Reeling: The Chicago LGBTQ+ International Film Festival @ Chicago Filmmakers
September 22-29, various showtimes
Founded in 1981, the second-longest-running film festival of its kind in the world, the mission of Reeling is to counteract the misrepresentation and stereotyping of LGBTQ people in mainstream media with valid, meaningful and diverse portrayals of LGBTQ people and their stories. From award-winning international feature films to social documentaries to experimental shorts, Reeling has always presented a range of genres that demonstrates the rich diversity of work being produced. Not only has Reeling become one of the most important cultural events for Chicagoans, it also attracts LGBTQ+ people from throughout the Midwest who consider the festival to be the highlight of their cinematic year.
Dog Film Festival @ Music Box Theatre
The world’s first film festival entirely for, by and about dogs and their people. There are two film programs, which consist of completely different groups of narrative, animated and documentary short films from around the world, all illuminating the remarkable bond between people and dogs. The two programs run approximately 1.5 hours each and combine a medley of shorts into one continuous film for a shared experience of joy, amazement and amusement. Both programs are family friendly and appropriate for children of any age, although Program #2 has some films with subtitles. Fifty percent of every ticket sold goes to PAWS Chicago.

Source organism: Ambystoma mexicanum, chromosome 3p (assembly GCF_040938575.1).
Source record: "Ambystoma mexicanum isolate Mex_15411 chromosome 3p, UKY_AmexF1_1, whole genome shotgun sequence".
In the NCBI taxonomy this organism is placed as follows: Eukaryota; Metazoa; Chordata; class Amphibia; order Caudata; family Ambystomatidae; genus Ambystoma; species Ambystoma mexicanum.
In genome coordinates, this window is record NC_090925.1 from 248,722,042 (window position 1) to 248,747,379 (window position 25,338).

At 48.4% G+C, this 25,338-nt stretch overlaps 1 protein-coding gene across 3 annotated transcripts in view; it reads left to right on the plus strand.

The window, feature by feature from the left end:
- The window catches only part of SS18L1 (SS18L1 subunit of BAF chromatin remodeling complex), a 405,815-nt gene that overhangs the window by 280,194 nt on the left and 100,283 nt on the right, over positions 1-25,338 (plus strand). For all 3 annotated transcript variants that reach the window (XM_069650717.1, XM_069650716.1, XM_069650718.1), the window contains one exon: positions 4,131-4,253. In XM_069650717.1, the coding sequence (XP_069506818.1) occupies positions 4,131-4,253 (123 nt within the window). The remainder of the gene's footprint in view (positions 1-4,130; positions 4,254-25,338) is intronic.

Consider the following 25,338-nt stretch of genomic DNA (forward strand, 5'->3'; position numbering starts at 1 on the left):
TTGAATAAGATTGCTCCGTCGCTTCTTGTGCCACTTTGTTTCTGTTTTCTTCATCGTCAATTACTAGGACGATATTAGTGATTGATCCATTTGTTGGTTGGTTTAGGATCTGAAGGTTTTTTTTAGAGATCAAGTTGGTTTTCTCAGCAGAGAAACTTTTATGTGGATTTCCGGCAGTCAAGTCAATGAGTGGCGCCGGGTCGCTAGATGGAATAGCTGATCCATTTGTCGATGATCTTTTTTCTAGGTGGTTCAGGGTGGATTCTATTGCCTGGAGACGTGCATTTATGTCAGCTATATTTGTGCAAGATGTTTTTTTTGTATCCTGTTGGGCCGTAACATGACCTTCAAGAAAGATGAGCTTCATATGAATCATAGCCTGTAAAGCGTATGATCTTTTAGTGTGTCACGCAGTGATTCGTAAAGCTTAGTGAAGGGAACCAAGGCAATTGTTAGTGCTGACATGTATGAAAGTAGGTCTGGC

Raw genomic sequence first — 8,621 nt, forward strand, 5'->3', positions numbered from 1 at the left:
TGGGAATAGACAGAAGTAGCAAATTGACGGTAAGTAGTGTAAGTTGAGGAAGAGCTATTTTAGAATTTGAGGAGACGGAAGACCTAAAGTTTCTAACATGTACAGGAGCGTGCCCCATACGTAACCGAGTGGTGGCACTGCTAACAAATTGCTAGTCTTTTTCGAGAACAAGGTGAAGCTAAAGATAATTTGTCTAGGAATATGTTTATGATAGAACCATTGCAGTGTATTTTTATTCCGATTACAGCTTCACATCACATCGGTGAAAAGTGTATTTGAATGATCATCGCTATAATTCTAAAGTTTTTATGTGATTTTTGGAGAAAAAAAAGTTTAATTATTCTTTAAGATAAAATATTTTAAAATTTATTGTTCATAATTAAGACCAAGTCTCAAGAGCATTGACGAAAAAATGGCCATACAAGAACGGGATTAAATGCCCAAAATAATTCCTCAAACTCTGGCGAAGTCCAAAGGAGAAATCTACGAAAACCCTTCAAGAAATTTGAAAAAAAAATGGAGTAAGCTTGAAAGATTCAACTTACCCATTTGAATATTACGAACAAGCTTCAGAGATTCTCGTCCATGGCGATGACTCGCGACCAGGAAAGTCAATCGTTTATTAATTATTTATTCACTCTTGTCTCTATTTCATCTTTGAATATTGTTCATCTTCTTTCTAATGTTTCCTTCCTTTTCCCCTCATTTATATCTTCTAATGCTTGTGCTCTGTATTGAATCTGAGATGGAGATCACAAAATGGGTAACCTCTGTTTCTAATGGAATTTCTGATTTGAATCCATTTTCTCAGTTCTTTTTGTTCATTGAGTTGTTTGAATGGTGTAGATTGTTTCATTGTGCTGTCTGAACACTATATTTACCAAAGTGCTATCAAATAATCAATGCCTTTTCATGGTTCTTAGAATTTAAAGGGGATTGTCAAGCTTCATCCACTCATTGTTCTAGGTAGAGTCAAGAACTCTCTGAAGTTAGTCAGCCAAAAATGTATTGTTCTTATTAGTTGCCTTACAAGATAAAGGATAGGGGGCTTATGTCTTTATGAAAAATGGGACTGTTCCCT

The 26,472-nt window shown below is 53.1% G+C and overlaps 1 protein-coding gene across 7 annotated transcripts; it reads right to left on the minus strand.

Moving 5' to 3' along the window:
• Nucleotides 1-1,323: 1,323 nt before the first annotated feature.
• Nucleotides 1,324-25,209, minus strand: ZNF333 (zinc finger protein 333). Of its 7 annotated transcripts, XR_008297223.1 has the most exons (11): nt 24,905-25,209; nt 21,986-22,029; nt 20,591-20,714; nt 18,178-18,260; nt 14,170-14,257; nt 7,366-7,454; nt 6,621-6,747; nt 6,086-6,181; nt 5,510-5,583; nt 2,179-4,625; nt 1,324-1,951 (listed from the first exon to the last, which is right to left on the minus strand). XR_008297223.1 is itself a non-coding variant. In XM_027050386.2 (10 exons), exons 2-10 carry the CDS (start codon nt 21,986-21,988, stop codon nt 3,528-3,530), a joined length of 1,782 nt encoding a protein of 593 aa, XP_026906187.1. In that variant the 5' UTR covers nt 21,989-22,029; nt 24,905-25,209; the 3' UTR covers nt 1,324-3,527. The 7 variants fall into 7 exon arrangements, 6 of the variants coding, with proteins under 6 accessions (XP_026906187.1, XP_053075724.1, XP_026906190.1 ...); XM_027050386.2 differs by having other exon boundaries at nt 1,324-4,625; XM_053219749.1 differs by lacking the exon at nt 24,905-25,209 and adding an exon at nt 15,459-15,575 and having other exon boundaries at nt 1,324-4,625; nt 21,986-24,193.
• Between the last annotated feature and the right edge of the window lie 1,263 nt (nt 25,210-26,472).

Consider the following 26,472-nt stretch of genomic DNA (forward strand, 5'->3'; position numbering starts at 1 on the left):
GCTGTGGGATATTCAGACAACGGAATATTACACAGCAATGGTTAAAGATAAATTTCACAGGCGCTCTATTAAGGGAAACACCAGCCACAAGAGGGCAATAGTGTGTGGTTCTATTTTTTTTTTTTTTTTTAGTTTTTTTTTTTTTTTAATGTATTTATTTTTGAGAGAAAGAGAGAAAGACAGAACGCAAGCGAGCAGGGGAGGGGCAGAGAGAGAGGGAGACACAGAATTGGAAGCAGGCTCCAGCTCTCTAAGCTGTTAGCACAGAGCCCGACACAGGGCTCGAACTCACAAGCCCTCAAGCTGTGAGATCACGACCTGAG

The Room, with writer-director-star Tommy Wiseau @ Music Box Theatre
Tommy Wiseau returns to the Music Box for two screenings of his cult sensation The Room, the making of which was chronicled in the book “The Disaster Artist,” which in turn has been adapted into the James Franco-directed/starring The Masterpiece (to be released in 2017). Wiseau will host an audience Q&A after each screening. “Enter The Room and leave forever changed!”
Kill Your Darlings: Art, what is it good for? @ CSz Theater
Recommended as a humpday must-do by both the Chicago Reader and RedEye, join Third Coast Review for their live lit show at ComedySportz Theater. Featuring local actors and writers, as well as staff writers, this weekly Wednesday night show mashes storytelling and improv games for an evening of dramatic fun. The show on Sept. 7 will focus on art. Tickets can be purchased from the box office 773-549-8080 for $10.
Working in America @ Harold Washington Library Center
Opens September 14